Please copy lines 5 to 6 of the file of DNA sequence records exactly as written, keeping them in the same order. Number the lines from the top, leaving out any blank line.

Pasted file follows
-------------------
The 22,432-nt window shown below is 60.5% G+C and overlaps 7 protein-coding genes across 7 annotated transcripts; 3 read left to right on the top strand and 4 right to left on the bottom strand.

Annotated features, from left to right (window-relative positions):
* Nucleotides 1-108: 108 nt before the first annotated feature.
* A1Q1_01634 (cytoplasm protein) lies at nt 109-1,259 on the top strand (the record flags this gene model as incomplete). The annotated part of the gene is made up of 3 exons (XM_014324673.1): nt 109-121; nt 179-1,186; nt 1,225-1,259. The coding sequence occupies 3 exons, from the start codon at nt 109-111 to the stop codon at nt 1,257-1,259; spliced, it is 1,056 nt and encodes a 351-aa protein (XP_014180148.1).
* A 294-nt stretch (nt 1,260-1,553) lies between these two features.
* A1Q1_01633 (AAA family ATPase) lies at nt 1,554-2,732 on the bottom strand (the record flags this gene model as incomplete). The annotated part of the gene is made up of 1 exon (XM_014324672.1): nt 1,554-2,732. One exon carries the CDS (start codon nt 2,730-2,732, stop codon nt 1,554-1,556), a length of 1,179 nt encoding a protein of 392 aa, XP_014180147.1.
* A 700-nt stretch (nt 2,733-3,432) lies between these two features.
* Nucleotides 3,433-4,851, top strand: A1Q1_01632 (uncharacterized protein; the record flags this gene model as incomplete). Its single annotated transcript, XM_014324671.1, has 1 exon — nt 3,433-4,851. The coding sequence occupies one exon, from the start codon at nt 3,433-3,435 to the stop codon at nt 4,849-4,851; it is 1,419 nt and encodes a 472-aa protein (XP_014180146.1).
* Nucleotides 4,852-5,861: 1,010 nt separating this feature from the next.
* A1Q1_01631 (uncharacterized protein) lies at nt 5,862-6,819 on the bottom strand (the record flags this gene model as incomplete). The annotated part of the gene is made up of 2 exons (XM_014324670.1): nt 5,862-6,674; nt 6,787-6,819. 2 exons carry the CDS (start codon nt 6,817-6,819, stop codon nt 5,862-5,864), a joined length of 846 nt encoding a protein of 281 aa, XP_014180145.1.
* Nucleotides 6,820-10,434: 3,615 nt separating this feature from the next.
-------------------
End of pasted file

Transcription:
* A 294-nt stretch (nt 1,260-1,553) lies between these two features.
* A1Q1_01633 (AAA family ATPase) lies at nt 1,554-2,732 on the bottom strand (the record flags this gene model as incomplete). The annotated part of the gene is made up of 1 exon (XM_014324672.1): nt 1,554-2,732. One exon carries the CDS (start codon nt 2,730-2,732, stop codon nt 1,554-1,556), a length of 1,179 nt encoding a protein of 392 aa, XP_014180147.1.